To Gift or Not Post-Divorce

Celebrating holidays while going through a divorce or separation heightens the stress of an already emotional situation. Participating in and attending seasonal events, such as holiday parties, gift exchanges, children’s school performances and other special celebrations put added pressure on co-parents to address the needs of their children. On top of that, as a parent, you may find that this time of year stirs up lots of different feelings for your children, as the loss of the family unit may hit them pretty hard.

The goal of all divorced parents is to help their children grow up feeling like a “normal” kid. Part of the normalcy during holidays is buying gifts for loved ones. Though you may not be in the holiday spirit to buy your ex-spouse a holiday gift, there are some unquestionably great reasons to put your feelings aside. In addition to modeling positive behavior for your children, there are a host of other reasons to buy gifts for your ex-spouse, on behalf of the children, that will go a long way:

  1. Encourages Kids to be Kids

As you did before your divorce, help your child organize gift-giving and celebrations. Get their input on what they would like to buy their other parent. Showing them support with these activities takes the pressure off of them so they can just be a kid and enjoy the time of year.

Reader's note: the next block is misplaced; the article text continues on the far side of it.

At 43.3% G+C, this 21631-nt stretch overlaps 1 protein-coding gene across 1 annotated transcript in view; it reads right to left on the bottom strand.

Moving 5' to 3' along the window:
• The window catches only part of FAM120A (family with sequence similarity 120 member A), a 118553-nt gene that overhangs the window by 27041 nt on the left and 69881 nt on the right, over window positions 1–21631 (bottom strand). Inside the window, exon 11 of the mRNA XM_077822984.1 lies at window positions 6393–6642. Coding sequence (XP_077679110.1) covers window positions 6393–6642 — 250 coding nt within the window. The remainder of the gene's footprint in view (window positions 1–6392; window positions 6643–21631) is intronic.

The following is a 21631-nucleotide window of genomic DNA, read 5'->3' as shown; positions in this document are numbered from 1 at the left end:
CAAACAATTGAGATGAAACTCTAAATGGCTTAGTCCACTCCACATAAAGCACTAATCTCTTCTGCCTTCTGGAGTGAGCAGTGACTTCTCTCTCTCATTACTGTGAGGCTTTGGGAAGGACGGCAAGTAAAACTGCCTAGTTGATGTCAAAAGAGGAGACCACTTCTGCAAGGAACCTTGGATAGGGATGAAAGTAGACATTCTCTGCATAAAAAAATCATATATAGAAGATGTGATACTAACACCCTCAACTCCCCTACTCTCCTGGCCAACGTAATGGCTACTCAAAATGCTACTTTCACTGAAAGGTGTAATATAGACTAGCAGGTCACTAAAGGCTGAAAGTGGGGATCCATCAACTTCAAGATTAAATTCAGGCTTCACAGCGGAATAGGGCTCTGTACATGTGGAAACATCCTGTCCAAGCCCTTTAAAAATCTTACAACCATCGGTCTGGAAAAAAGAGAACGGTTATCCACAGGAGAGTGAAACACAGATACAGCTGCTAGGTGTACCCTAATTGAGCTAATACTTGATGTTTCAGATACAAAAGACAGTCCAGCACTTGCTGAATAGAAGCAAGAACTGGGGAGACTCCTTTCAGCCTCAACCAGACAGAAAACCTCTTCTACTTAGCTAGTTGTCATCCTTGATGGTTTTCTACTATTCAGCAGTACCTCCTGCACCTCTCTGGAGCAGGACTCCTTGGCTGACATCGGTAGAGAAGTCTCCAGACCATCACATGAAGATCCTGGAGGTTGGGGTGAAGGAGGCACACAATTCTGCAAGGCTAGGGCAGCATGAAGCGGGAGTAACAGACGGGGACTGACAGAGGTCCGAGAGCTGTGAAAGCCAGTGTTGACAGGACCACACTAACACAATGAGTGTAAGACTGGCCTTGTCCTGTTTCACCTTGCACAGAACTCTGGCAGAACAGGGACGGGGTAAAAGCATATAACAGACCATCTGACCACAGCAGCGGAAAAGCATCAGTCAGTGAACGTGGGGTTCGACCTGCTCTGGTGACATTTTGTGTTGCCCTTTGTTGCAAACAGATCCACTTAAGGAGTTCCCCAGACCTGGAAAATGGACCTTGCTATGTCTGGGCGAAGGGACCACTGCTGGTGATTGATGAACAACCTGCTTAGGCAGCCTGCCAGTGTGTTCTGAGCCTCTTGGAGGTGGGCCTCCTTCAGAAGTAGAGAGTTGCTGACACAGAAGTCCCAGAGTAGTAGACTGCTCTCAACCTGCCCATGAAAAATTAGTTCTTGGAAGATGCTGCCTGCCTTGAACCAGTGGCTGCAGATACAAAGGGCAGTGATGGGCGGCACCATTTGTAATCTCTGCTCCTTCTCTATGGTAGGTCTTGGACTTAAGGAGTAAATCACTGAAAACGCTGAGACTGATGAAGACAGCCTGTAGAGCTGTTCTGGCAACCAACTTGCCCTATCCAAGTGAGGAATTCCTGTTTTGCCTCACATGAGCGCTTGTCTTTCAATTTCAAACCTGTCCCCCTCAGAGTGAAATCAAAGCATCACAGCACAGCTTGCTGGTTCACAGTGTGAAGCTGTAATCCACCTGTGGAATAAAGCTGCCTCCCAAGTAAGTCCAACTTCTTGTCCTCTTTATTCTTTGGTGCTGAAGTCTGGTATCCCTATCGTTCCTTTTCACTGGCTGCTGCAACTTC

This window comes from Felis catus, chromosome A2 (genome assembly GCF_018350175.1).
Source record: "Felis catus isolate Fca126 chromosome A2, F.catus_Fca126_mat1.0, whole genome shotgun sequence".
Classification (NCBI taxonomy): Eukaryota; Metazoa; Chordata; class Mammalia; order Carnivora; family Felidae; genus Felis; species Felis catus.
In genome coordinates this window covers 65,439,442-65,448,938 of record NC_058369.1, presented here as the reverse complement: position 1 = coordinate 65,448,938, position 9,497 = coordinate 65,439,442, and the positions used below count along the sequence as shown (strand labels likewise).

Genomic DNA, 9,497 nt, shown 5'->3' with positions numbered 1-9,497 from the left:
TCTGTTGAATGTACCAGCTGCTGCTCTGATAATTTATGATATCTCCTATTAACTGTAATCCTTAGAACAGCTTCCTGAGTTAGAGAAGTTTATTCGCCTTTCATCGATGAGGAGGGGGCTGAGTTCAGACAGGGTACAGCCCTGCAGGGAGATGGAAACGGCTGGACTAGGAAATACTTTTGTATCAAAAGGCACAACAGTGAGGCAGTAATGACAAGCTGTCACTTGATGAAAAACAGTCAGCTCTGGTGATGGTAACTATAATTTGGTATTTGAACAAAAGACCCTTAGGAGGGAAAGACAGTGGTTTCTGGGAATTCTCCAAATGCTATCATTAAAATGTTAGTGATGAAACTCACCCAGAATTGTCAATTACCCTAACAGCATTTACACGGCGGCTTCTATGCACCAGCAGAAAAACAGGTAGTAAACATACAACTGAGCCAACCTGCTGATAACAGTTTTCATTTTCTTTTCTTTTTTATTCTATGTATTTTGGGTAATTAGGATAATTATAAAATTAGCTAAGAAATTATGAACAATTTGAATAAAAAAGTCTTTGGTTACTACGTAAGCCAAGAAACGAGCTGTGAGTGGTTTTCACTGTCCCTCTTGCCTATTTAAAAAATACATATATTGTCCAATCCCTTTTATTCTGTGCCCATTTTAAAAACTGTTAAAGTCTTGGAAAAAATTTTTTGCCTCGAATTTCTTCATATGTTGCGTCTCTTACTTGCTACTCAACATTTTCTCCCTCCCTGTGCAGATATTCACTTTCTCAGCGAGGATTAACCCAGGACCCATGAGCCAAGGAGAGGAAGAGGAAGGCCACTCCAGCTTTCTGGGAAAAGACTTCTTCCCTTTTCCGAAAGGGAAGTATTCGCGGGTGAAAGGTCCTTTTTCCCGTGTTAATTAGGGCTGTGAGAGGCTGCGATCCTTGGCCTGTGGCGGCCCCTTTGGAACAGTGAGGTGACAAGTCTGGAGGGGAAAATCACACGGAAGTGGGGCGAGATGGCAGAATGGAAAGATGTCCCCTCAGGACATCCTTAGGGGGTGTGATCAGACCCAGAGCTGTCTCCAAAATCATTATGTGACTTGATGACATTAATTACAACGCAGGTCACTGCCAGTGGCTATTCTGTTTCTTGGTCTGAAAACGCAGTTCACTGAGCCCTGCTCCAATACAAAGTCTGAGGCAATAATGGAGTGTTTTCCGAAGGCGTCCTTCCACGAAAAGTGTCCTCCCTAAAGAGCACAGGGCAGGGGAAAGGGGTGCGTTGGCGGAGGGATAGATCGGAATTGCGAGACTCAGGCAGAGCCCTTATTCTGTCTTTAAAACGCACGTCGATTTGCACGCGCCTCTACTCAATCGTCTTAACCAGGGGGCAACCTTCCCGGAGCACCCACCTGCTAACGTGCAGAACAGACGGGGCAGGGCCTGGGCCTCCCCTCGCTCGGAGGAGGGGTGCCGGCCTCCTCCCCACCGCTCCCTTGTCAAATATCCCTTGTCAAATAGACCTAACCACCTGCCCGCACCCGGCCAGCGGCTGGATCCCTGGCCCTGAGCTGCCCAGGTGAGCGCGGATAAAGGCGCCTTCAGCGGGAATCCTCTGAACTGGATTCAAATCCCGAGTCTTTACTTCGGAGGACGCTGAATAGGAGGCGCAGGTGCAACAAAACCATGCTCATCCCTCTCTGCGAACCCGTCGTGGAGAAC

1. Keeps Kids out of the Middle

One of the biggest fears that children have after a divorce is that enjoying the company of a parent hurts the other parent. By helping your child do something nice for your co-parent, you’re showing them that it’s ok to love and have fun with both parents individually.

  1. Demonstrates Post-Divorce Parenting can be Positive

When parents show their kids that they can have positive moments with each other, it makes their kids happy. Positive post-divorce co-parenting is not merely the absence of negative co-parenting; sharing and contributing to holidays and special days allows children to feel like there is still a place for mutual respect and affection.

  1. Models Kindness

The best parenting advice that exists is to be the person you want your children to be. They are always watching you and when you model kindness and cooperative behavior, they will notice. Helping your child celebrate your co-parent is a great way to model positive behavior.

  1. Influences How Kids Experience Divorce

Your divorce will be part of your children’s narrative for life. Holidays and special occasions are a wonderful opportunity to shape how they experience it now and remember it in the future. Gifting requires a small amount of time and money for a huge relationship payoff.

These motivations shouldn’t just apply to the joyous winter holidays ushered in by December.  These are all great reasons for any occasion such as birthdays, Mother’s Day and Father’s Day. If you’re looking for more advice for surviving the holidays read these Tips to Co-Parenting Through the Holidays.

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